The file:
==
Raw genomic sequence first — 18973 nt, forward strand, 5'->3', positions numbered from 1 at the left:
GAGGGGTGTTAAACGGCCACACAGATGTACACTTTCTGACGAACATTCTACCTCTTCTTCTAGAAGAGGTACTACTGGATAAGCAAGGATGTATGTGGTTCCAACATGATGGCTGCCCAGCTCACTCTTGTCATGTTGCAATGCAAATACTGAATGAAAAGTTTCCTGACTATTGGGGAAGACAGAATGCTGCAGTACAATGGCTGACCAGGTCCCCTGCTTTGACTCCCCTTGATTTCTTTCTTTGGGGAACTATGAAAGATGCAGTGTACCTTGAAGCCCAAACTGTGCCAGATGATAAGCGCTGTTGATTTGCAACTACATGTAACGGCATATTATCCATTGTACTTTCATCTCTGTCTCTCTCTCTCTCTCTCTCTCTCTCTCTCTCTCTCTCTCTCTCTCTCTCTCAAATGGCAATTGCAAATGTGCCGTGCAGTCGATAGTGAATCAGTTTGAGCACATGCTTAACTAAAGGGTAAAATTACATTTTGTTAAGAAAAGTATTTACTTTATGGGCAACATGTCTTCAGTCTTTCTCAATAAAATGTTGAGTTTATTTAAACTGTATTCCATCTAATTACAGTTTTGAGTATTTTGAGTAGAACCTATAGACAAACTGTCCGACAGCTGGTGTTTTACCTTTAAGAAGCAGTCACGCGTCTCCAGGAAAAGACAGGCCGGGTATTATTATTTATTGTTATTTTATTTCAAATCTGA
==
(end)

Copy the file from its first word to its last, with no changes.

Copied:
Raw genomic sequence first — 18973 nt, forward strand, 5'->3', positions numbered from 1 at the left:
GAGGGGTGTTAAACGGCCACACAGATGTACACTTTCTGACGAACATTCTACCTCTTCTTCTAGAAGAGGTACTACTGGATAAGCAAGGATGTATGTGGTTCCAACATGATGGCTGCCCAGCTCACTCTTGTCATGTTGCAATGCAAATACTGAATGAAAAGTTTCCTGACTATTGGGGAAGACAGAATGCTGCAGTACAATGGCTGACCAGGTCCCCTGCTTTGACTCCCCTTGATTTCTTTCTTTGGGGAACTATGAAAGATGCAGTGTACCTTGAAGCCCAAACTGTGCCAGATGATAAGCGCTGTTGATTTGCAACTACATGTAACGGCATATTATCCATTGTACTTTCATCTCTGTCTCTCTCTCTCTCTCTCTCTCTCTCTCTCTCTCTCTCTCTCTCTCTCTCTCAAATGGCAATTGCAAATGTGCCGTGCAGTCGATAGTGAATCAGTTTGAGCACATGCTTAACTAAAGGGTAAAATTACATTTTGTTAAGAAAAGTATTTACTTTATGGGCAACATGTCTTCAGTCTTTCTCAATAAAATGTTGAGTTTATTTAAACTGTATTCCATCTAATTACAGTTTTGAGTATTTTGAGTAGAACCTATAGACAAACTGTCCGACAGCTGGTGTTTTACCTTTAAGAAGCAGTCACGCGTCTCCAGGAAAAGACAGGCCGGGTATTATTATTTATTGTTATTTTATTTCAAATCTGA